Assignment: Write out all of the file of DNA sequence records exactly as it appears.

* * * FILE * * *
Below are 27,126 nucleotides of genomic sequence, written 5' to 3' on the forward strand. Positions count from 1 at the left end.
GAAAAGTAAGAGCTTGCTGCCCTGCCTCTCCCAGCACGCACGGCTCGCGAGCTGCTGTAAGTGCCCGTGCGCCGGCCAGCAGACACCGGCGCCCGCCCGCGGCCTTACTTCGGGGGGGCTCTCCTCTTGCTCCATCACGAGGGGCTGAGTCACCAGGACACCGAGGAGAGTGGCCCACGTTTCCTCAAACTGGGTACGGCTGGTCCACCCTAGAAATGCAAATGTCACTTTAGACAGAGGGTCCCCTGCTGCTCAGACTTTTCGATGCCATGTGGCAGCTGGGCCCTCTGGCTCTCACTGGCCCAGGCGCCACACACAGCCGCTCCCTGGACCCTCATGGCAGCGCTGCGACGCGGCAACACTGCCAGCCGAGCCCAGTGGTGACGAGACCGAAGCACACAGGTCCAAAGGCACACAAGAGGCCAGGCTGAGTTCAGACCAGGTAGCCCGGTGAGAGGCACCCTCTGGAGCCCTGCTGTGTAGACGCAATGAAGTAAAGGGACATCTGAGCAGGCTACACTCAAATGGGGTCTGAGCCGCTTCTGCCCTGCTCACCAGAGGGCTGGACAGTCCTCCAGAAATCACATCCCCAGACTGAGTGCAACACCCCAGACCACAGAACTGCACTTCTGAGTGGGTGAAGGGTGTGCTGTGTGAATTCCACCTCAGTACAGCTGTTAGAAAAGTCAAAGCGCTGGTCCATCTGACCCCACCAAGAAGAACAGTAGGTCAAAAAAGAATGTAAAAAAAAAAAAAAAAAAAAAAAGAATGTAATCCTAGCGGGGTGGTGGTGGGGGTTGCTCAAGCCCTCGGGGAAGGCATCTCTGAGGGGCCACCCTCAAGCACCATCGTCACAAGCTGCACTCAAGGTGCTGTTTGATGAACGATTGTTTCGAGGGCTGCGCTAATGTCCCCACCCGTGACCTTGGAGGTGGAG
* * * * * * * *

Below are 27,126 nucleotides of genomic sequence, written 5' to 3' on the forward strand. Positions count from 1 at the left end.
GAAAAGTAAGAGCTTGCTGCCCTGCCTCTCCCAGCACGCACGGCTCGCGAGCTGCTGTAAGTGCCCGTGCGCCGGCCAGCAGACACCGGCGCCCGCCCGCGGCCTTACTTCGGGGGGGCTCTCCTCTTGCTCCATCACGAGGGGCTGAGTCACCAGGACACCGAGGAGAGTGGCCCACGTTTCCTCAAACTGGGTACGGCTGGTCCACCCTAGAAATGCAAATGTCACTTTAGACAGAGGGTCCCCTGCTGCTCAGACTTTTCGATGCCATGTGGCAGCTGGGCCCTCTGGCTCTCACTGGCCCAGGCGCCACACACAGCCGCTCCCTGGACCCTCATGGCAGCGCTGCGACGCGGCAACACTGCCAGCCGAGCCCAGTGGTGACGAGACCGAAGCACACAGGTCCAAAGGCACACAAGAGGCCAGGCTGAGTTCAGACCAGGTAGCCCGGTGAGAGGCACCCTCTGGAGCCCTGCTGTGTAGACGCAATGAAGTAAAGGGACATCTGAGCAGGCTACACTCAAATGGGGTCTGAGCCGCTTCTGCCCTGCTCACCAGAGGGCTGGACAGTCCTCCAGAAATCACATCCCCAGACTGAGTGCAACACCCCAGACCACAGAACTGCACTTCTGAGTGGGTGAAGGGTGTGCTGTGTGAATTCCACCTCAGTACAGCTGTTAGAAAAGTCAAAGCGCTGGTCCATCTGACCCCACCAAGAAGAACAGTAGGTCAAAAAAGAATGTAAAAAAAAAAAAAAAAAAAAAAAGAATGTAATCCTAGCGGGGTGGTGGTGGGGGTTGCTCAAGCCCTCGGGGAAGGCATCTCTGAGGGGCCACCCTCAAGCACCATCGTCACAAGCTGCACTCAAGGTGCTGTTTGATGAACGATTGTTTCGAGGGCTGCGCTAATGTCCCCACCCGTGACCTTGGAGGTGGAG